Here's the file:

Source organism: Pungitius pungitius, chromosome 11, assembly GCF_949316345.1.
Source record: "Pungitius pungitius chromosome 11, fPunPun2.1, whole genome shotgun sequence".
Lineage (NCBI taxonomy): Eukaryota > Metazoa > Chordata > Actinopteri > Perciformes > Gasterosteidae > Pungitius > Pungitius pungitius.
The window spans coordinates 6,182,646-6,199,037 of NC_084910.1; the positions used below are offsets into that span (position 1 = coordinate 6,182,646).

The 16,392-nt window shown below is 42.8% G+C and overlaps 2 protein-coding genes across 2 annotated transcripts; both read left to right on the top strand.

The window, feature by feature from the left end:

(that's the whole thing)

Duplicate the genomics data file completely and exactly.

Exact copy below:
Source organism: Pungitius pungitius, chromosome 11, assembly GCF_949316345.1.
Source record: "Pungitius pungitius chromosome 11, fPunPun2.1, whole genome shotgun sequence".
Lineage (NCBI taxonomy): Eukaryota > Metazoa > Chordata > Actinopteri > Perciformes > Gasterosteidae > Pungitius > Pungitius pungitius.
The window spans coordinates 6,182,646-6,199,037 of NC_084910.1; the positions used below are offsets into that span (position 1 = coordinate 6,182,646).

The 16,392-nt window shown below is 42.8% G+C and overlaps 2 protein-coding genes across 2 annotated transcripts; both read left to right on the top strand.

The window, feature by feature from the left end: